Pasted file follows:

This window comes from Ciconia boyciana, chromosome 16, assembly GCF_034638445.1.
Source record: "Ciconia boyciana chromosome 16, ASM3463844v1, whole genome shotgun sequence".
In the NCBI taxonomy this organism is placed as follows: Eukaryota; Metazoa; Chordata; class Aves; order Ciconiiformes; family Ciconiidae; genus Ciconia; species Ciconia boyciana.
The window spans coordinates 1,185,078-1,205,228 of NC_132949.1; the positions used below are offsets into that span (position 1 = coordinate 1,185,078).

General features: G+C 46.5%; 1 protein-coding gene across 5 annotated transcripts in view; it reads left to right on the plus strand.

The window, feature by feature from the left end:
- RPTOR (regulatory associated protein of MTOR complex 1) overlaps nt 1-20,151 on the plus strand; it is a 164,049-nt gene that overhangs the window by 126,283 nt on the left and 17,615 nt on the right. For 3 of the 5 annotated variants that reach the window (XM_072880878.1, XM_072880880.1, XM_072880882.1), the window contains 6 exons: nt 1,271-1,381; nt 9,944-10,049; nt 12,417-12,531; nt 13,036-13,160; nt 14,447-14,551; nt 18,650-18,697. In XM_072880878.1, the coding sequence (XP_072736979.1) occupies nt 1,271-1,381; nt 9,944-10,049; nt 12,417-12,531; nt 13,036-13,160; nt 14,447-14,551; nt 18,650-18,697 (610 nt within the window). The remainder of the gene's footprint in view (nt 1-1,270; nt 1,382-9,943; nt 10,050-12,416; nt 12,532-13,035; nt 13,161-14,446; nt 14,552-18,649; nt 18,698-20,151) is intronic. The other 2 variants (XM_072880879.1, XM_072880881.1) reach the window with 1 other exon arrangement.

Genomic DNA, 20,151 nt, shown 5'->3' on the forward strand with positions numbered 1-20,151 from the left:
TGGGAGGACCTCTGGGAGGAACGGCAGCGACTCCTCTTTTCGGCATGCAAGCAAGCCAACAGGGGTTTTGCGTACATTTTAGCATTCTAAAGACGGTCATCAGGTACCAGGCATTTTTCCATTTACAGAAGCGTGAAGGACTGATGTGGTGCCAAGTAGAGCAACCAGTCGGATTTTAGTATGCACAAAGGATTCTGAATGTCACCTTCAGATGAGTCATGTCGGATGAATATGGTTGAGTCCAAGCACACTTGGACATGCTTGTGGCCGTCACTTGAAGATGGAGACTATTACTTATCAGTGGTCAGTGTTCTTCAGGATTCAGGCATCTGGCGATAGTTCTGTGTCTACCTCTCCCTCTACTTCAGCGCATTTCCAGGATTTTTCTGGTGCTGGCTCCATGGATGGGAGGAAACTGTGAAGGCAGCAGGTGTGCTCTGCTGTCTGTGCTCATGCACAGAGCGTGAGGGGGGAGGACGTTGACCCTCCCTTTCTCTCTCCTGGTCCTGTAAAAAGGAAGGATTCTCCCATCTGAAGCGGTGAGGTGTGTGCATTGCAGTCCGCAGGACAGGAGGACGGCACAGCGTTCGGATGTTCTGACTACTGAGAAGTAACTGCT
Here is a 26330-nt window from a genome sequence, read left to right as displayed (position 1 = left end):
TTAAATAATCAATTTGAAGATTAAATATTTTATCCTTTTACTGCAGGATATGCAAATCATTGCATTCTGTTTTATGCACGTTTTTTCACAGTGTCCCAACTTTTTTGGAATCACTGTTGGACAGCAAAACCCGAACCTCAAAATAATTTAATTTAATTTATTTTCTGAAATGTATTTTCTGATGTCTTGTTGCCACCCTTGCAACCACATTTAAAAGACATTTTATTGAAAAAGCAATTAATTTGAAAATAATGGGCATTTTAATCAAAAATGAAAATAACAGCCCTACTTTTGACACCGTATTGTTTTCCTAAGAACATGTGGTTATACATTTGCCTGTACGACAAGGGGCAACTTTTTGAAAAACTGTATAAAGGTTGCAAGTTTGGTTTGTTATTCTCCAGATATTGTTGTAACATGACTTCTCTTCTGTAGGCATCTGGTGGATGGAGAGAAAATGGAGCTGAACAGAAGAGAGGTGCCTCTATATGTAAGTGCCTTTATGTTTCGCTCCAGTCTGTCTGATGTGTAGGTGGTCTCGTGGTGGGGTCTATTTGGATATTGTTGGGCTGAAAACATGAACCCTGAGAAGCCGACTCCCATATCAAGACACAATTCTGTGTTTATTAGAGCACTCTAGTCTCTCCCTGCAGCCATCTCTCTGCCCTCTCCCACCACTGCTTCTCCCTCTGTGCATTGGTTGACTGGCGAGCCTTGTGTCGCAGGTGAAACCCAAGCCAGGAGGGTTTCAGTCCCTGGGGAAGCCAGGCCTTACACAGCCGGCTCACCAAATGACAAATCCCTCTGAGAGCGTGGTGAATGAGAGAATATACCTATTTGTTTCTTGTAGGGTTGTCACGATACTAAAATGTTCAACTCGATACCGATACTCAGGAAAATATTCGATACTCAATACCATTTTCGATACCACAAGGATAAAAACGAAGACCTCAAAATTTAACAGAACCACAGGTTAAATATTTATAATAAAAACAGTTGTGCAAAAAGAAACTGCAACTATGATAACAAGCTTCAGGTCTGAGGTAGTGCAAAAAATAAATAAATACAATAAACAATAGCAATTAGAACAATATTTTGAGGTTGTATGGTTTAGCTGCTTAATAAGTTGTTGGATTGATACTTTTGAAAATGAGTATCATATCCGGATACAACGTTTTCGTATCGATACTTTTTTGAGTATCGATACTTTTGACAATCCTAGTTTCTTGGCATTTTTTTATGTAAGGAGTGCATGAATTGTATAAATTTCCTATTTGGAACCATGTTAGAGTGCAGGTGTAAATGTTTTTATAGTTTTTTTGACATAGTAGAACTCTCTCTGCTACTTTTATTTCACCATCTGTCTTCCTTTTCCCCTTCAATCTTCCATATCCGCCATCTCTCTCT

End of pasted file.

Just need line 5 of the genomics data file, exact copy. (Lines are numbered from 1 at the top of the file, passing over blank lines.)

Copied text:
General features: G+C 46.5%; 1 protein-coding gene across 5 annotated transcripts in view; it reads left to right on the plus strand.